Bradford Pears: Beauty in Bloom, But Weak in Structure.

Real Estate Broker/Owner with Realty Arts NC Broker License #235526
Bradford Pears are currently in bloom in Cary, and are very common ornamental trees.

Unfortunately, they are short-lived species. Their limb structure makes them weak, and also susceptible to pests. My neighbors lost two limbs from theirs this afternoon, and it is debatable that they may need to remove the rest of the tree. That would be unfortunate, considering how much afternoon shade it provides to their home.

In the photos, you can see the damage done to the tree by the collapse of two large limbs. You can also get an idea of how the structure of the limbs allows water and dirt into the trunk, to weaken the limbs. That also lets insects in, and some of the photos show signs of woodpeckers drilling in to scavenge the tasty bugs. That can only compromise the structure further, as it allows more water to enter.

In the street shots, you can see my house on the left, with a Bradford Pear blooming in front. The photos show an intact trunk, with about 50 woodpecker holes. Actually, in an ice storm in 2002, we lost about 1/3 of that tree. Vigorous growth filled in the gap.
We used to have a second tree, just to the left of the existing one. The ice storm took about 70% of it down, and I removed it.
At that time, the trees were less than 10 years old.
My neighbors tree is less than 20 years old. It seems to me that a tree's life should be in the 75 to 200+ year range. It seems that a tree should offer shade and memories to multiple generations of homeowners.

But, we love our Bradford Pears for their blooms and shade and boisterous fall color. It just seems that we forget that we can lose them at any time, and that the 10 to 20 years we enjoy them might be better spent in the development and growth of a slower growing but longer lasting specimen.

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Independent Broker/Owner, Realty Arts

130 Towerview Court,

Cary, NC


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Ruth Vogt
Fairway Independent Mortgage, LLS. Equal Housing Opportunity. Regulated by the Division of Real Estate. - Colorado Springs, CO
719-592-0855 Apply 24/7

Oh, my! The blossoms are beautiful. I can see why losing a tree like this would be devasting! Great pictures. Thanks for sharing (I almost forgot what trees and grass looked like... we still have too much snow on the ground!)

Mar 28, 2010 10:10 AM #1
Peggy Chirico
Prudential CT Realty - Manchester, CT
REALTOR® 860-748-8900, Hartford & Tolland County Real Estate

I too love my Bradford pears. I know they are relatively short-lived, but I have enjoyed every second of them.  I plant a new one every few years so I won't ever be without some!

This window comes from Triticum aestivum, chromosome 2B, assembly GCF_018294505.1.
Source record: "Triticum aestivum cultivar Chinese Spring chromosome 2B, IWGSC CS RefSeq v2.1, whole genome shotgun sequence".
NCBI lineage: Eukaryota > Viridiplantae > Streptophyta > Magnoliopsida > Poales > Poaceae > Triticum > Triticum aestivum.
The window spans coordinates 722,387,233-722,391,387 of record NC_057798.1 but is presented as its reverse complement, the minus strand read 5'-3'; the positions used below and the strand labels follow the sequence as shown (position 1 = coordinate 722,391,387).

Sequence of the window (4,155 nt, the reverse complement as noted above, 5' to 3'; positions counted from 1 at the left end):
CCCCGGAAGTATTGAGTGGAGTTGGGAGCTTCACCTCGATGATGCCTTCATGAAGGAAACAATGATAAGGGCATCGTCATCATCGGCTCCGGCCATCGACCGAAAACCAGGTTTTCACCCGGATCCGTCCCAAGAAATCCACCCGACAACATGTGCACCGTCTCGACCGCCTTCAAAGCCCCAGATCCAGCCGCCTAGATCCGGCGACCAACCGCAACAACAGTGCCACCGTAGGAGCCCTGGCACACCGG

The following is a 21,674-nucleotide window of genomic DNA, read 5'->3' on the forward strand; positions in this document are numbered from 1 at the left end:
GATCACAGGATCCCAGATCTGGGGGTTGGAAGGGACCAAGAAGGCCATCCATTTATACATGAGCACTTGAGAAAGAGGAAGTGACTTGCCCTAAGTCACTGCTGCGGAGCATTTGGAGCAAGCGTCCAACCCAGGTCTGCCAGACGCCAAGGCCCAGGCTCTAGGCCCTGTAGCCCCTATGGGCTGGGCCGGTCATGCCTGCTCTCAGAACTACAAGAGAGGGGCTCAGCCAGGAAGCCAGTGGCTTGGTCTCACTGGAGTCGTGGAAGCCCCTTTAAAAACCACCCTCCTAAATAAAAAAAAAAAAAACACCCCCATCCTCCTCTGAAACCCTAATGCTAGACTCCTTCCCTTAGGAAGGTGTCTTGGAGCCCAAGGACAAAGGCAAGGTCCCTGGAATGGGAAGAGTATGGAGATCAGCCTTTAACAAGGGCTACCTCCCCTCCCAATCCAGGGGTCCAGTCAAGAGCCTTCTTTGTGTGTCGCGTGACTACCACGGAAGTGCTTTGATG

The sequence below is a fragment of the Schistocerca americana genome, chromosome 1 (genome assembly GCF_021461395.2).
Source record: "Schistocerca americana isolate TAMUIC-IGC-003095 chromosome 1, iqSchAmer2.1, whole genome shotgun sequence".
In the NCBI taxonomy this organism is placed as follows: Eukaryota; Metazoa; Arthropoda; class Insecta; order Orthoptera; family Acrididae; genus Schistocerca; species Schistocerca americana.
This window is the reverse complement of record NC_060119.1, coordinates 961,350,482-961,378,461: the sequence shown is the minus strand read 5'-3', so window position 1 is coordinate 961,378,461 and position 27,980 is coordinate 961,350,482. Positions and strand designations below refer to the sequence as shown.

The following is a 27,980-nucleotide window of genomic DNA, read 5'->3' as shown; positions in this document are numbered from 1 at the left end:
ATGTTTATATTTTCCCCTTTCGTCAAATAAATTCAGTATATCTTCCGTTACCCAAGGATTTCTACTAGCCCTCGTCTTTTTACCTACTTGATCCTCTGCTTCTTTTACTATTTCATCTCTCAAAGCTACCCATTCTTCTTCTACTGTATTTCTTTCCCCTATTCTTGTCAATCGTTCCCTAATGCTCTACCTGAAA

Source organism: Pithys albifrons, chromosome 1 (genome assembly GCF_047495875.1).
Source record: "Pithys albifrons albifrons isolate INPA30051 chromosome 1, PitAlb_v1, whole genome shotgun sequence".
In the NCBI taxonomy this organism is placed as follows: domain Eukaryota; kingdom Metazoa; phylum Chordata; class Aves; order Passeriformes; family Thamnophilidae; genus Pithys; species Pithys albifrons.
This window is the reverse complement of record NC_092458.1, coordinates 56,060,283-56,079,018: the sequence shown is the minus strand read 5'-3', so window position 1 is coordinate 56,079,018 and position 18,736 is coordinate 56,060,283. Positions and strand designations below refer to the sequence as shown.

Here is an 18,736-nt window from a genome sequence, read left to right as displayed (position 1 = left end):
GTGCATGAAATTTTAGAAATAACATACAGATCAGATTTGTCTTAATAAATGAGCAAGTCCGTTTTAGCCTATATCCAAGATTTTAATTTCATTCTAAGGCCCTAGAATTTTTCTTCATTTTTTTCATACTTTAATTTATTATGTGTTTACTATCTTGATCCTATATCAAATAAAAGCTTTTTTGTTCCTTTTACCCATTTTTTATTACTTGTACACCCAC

Mar 28, 2010 10:17 AM #2
Wanda Bond
Weichert, Realtors® - Brockwell & Portwood - Chester, VA
1st Choice for Selling Chesterfield & Central VA

Hey Mike,

I was just outside my house, shaking my head and cursing (on a Sunday?) the line of Bradford Pear trees on my street, whose root system has become so vast and so strong -- apparently -- to have buckled the sidewalk enough to require remediation from the city.  Time to dig them up and replace with something less invasive. (I found this blog from a comment you made a while back on someone's blog about paid leads...You said something to the effect that with billions of people walking around on the earth who need shelter, why would one pay for leads? LOL and Amen)!

Mar 28, 2010 10:32 AM #3
Nevin Williams
Fairway Independent Mortgage Corporation - Cary, NC
Senior Mortgage Advisor

Mike -  Ah, the beautiful bradford pear tree. These are also common in Sacramento and as you said are great shade trees.  Another downside is that when they bloom they have a strong pungent odor.

Mar 28, 2010 11:11 AM #4
Mike Jaquish
Realty Arts - Cary, NC
919-880-2769 Cary, NC, Real Estate


So many people fall for Bradford Pears, and do not realize that they have bought temporary shade.


There is no debate at my house.  My wife loves the pear tree, so my chainsaw stays in the shed.


I also wonder when the folks up around the corner will realize that they have a Dawn Redwood within 12 feet of the house.  A Dawn Redwood that is growing at about 3 feet a year. 

Oh.  The corollary to "7 billion people who have shelter as a basic need?"  "I'm not a 14 year old at my first dance.  I can walk across the gym and say, 'Hi!' to the cute girls without paying someone to introduce me."  LOL

Mar 28, 2010 11:12 AM #5
Mike Jaquish
Realty Arts - Cary, NC
919-880-2769 Cary, NC, Real Estate


We have so many on the street that it reeks.  Just for a week or so.

Mar 28, 2010 11:13 AM #6
Carla Muss-Jacobs, RETIRED
RETIRED / State License is Inactive - Portland, OR

Now I feel like eating a pear.  Thankfully, I have some.  And what a nice treat to have the blossoms in the spring, and the fall color!  What a survivor too!!

Mar 28, 2010 11:36 AM #7
William Johnson
Retired - La Jolla, CA
Retired Real Estate Professional

Hi Mike, I certainly understand your feelings about that stunning tree.  I am sure that no matter the time, you wouldn't have done anything differently.

Mar 28, 2010 04:22 PM #8
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919-880-2769 Cary, NC, Real Estate
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